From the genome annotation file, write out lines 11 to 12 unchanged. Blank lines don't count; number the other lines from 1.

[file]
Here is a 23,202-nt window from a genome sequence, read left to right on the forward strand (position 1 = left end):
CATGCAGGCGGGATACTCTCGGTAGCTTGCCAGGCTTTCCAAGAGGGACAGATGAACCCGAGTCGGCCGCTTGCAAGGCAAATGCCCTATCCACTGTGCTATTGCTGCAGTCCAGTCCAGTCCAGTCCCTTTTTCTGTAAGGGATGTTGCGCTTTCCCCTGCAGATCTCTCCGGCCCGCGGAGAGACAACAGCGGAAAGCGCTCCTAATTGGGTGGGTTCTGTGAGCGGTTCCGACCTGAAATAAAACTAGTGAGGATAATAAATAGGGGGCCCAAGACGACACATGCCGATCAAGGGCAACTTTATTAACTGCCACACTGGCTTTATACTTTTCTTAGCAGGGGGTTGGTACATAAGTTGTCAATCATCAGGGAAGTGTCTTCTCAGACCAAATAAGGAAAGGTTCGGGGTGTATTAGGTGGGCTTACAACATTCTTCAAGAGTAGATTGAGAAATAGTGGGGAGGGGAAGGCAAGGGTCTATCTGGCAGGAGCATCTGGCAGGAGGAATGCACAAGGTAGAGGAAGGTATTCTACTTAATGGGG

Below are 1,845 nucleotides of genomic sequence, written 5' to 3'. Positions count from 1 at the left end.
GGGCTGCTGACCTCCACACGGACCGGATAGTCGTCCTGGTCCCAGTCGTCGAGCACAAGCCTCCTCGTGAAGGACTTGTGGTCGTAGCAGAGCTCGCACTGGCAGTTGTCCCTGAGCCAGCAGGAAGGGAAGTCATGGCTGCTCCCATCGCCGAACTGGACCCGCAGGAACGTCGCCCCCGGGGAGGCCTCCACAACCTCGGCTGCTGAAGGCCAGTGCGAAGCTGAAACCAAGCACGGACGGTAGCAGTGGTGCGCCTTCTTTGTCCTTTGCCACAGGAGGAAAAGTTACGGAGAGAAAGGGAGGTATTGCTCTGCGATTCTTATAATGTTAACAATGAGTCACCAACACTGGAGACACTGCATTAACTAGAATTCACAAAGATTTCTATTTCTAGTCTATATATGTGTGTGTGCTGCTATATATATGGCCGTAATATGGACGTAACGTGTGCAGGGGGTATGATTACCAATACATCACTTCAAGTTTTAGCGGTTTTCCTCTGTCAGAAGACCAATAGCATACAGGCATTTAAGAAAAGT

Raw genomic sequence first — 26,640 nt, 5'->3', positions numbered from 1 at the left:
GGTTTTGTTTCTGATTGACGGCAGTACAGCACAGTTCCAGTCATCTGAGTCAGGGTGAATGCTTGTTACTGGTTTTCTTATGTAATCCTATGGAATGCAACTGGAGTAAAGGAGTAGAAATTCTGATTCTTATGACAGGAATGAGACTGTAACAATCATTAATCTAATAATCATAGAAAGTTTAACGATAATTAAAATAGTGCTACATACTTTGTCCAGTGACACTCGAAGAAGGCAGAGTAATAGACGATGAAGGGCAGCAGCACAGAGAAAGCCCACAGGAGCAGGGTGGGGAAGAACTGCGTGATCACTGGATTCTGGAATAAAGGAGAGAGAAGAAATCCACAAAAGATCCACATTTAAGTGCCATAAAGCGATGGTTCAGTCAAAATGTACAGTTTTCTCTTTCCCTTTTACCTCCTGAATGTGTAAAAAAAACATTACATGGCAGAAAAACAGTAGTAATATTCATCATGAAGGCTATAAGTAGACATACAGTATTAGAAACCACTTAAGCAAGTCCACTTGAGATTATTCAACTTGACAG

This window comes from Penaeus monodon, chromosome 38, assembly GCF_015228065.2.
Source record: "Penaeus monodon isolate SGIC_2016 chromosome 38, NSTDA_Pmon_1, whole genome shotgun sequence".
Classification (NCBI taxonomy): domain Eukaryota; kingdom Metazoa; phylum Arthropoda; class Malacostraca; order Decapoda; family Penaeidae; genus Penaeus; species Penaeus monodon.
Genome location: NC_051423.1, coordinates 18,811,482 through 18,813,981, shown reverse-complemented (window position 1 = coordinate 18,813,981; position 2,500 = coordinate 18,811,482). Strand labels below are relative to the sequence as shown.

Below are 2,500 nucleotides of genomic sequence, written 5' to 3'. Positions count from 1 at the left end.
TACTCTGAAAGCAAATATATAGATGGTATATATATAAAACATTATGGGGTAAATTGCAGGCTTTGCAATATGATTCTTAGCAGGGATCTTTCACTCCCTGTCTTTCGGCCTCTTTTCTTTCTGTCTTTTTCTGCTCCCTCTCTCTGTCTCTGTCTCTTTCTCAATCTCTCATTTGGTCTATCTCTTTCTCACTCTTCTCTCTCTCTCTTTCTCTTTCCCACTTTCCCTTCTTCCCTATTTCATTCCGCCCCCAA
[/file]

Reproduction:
Below are 2,500 nucleotides of genomic sequence, written 5' to 3'. Positions count from 1 at the left end.
TACTCTGAAAGCAAATATATAGATGGTATATATATAAAACATTATGGGGTAAATTGCAGGCTTTGCAATATGATTCTTAGCAGGGATCTTTCACTCCCTGTCTTTCGGCCTCTTTTCTTTCTGTCTTTTTCTGCTCCCTCTCTCTGTCTCTGTCTCTTTCTCAATCTCTCATTTGGTCTATCTCTTTCTCACTCTTCTCTCTCTCTCTTTCTCTTTCCCACTTTCCCTTCTTCCCTATTTCATTCCGCCCCCAA